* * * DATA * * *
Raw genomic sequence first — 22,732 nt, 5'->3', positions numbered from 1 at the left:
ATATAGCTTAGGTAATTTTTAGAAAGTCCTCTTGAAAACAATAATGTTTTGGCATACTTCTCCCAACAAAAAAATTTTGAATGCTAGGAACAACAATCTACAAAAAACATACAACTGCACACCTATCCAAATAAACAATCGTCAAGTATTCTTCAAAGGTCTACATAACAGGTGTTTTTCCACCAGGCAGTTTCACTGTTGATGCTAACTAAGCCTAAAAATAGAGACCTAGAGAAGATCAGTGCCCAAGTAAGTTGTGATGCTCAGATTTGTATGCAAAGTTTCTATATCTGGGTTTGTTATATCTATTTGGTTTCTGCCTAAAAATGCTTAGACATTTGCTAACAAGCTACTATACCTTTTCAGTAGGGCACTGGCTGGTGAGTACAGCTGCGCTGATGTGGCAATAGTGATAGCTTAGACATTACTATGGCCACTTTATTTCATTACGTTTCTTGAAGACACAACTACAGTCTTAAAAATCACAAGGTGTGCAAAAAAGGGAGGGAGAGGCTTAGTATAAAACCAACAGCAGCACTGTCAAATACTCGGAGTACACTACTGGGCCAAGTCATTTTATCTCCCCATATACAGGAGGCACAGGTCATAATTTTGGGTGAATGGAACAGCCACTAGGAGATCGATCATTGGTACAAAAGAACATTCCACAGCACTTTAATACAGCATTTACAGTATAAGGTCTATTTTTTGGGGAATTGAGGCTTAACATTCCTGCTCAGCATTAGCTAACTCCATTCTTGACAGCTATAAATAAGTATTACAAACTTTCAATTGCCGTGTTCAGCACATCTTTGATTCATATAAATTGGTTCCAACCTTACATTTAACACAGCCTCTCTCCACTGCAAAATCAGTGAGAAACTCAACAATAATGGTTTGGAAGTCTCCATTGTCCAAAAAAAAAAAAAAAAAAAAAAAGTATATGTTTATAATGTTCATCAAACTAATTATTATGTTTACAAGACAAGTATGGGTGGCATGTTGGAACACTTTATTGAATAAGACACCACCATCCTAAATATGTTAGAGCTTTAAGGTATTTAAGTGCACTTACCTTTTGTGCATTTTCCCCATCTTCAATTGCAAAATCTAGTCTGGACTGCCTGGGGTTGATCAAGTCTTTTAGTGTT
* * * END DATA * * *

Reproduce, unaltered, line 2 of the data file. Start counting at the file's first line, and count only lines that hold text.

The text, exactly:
ATATAGCTTAGGTAATTTTTAGAAAGTCCTCTTGAAAACAATAATGTTTTGGCATACTTCTCCCAACAAAAAAATTTTGAATGCTAGGAACAACAATCTACAAAAAACATACAACTGCACACCTATCCAAATAAACAATCGTCAAGTATTCTTCAAAGGTCTACATAACAGGTGTTTTTCCACCAGGCAGTTTCACTGTTGATGCTAACTAAGCCTAAAAATAGAGACCTAGAGAAGATCAGTGCCCAAGTAAGTTGTGATGCTCAGATTTGTATGCAAAGTTTCTATATCTGGGTTTGTTATATCTATTTGGTTTCTGCCTAAAAATGCTTAGACATTTGCTAACAAGCTACTATACCTTTTCAGTAGGGCACTGGCTGGTGAGTACAGCTGCGCTGATGTGGCAATAGTGATAGCTTAGACATTACTATGGCCACTTTATTTCATTACGTTTCTTGAAGACACAACTACAGTCTTAAAAATCACAAGGTGTGCAAAAAAGGGAGGGAGAGGCTTAGTATAAAACCAACAGCAGCACTGTCAAATACTCGGAGTACACTACTGGGCCAAGTCATTTTATCTCCCCATATACAGGAGGCACAGGTCATAATTTTGGGTGAATGGAACAGCCACTAGGAGATCGATCATTGGTACAAAAGAACATTCCACAGCACTTTAATACAGCATTTACAGTATAAGGTCTATTTTTTGGGGAATTGAGGCTTAACATTCCTGCTCAGCATTAGCTAACTCCATTCTTGACAGCTATAAATAAGTATTACAAACTTTCAATTGCCGTGTTCAGCACATCTTTGATTCATATAAATTGGTTCCAACCTTACATTTAACACAGCCTCTCTCCACTGCAAAATCAGTGAGAAACTCAACAATAATGGTTTGGAAGTCTCCATTGTCCAAAAAAAAAAAAAAAAAAAAAAAGTATATGTTTATAATGTTCATCAAACTAATTATTATGTTTACAAGACAAGTATGGGTGGCATGTTGGAACACTTTATTGAATAAGACACCACCATCCTAAATATGTTAGAGCTTTAAGGTATTTAAGTGCACTTACCTTTTGTGCATTTTCCCCATCTTCAATTGCAAAATCTAGTCTGGACTGCCTGGGGTTGATCAAGTCTTTTAGTGTT